• Resource: - Several other edtech vendors mentioned in this article as having “achieve[d] conformance certification for their products.”
  • Dashboards and Visualizing Data
    • Tableau
    • Microsoft PowerBI
    • R Project 

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Sample Learning Data Architecture

Learning Data Architecture


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Messaging Use Cases

University of Kentucky (pdf)

University of California at Berkeley (pdf) 

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We would like to thank the following contributors, 1EdTech Learning Data & Analytics Innovation Leadership Network participants, who lent their personal expertise to develop the document. Their intent was to create a resource that would inform and help facilitate conversations on learning data. The hope is that it will support institutional leaders and other stakeholders as they advance their practices and requirements for leveraging learning data.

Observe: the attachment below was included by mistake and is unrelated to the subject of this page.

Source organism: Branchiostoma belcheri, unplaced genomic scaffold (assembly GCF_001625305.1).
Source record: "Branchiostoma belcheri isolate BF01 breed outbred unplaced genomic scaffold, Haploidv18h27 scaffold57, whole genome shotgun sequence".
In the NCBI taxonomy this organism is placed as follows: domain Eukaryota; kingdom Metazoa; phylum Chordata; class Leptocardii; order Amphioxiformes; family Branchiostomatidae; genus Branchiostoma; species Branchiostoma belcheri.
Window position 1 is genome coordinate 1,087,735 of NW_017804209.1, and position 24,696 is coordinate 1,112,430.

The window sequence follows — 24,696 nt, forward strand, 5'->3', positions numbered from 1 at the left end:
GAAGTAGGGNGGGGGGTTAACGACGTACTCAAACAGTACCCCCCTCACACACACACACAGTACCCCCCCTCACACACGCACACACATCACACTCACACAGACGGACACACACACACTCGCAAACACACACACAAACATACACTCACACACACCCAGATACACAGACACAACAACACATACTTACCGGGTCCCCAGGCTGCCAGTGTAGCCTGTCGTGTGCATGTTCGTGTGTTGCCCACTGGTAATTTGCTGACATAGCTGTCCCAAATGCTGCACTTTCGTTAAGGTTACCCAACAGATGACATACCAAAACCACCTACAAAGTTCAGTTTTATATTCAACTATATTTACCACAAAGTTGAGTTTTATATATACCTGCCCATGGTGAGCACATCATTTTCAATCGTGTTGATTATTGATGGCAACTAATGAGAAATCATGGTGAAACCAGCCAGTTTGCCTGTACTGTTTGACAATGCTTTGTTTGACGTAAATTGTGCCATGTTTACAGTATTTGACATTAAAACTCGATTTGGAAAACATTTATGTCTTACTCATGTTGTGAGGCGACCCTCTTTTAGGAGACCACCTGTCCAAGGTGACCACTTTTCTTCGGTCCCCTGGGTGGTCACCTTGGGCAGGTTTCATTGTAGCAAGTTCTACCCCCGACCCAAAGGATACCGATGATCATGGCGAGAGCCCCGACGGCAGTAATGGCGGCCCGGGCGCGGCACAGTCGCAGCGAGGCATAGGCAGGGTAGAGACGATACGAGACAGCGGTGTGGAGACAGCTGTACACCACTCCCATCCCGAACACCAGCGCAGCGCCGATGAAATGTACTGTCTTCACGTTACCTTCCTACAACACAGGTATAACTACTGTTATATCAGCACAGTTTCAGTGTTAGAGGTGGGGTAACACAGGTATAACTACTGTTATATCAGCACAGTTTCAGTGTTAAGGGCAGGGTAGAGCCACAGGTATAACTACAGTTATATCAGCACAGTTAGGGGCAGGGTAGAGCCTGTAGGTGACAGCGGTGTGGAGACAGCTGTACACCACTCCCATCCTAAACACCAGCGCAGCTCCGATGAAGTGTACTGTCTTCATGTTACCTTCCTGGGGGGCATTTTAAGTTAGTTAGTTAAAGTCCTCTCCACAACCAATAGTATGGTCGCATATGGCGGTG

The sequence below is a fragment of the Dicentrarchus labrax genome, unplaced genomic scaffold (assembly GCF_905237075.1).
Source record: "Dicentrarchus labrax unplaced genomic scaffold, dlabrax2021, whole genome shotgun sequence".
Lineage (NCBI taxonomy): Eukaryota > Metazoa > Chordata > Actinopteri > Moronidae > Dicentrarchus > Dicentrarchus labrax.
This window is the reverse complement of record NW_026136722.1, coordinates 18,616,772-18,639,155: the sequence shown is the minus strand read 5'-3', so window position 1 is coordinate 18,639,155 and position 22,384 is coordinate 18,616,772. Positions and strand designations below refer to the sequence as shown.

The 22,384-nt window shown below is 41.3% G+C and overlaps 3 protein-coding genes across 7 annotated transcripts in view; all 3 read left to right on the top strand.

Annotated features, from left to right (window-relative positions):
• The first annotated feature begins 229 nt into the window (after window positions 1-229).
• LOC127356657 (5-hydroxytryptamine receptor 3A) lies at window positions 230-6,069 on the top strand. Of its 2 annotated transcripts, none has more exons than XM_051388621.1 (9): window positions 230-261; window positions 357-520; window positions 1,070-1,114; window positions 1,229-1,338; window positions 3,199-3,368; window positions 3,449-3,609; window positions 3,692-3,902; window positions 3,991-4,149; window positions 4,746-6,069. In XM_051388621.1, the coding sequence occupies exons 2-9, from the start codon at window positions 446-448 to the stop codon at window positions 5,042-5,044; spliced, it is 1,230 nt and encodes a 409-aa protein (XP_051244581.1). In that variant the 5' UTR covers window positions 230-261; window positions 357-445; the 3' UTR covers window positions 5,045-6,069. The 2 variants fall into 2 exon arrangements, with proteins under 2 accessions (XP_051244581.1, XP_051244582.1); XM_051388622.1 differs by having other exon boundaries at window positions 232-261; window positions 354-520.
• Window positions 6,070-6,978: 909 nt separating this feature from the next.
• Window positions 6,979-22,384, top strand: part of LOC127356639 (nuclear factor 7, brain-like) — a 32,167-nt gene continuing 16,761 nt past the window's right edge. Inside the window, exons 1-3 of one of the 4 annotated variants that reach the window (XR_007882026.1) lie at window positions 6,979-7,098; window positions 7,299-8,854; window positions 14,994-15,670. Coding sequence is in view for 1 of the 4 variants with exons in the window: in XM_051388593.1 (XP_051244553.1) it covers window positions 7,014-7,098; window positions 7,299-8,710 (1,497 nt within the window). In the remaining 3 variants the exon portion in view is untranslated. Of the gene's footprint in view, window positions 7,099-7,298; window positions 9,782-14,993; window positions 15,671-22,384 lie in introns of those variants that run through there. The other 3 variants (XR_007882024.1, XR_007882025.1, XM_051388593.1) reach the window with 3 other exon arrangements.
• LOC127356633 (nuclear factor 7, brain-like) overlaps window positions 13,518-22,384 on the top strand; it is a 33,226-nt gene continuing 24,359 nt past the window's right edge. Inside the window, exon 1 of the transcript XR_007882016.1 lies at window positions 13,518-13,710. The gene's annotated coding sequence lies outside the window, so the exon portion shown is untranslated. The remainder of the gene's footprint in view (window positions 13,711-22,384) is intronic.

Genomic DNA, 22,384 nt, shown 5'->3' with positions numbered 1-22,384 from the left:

Individual contributors:

Oliver Heyer, University of California at Berkeley
Virginia Lacefield, University of Kentucky
Phillip Long, University of Texas at Austin
Adam RecktenwaldUniversity of Kentucky
Jenn Stringer, University of California at Berkeley
Marianne Schroeder, University of British Columbia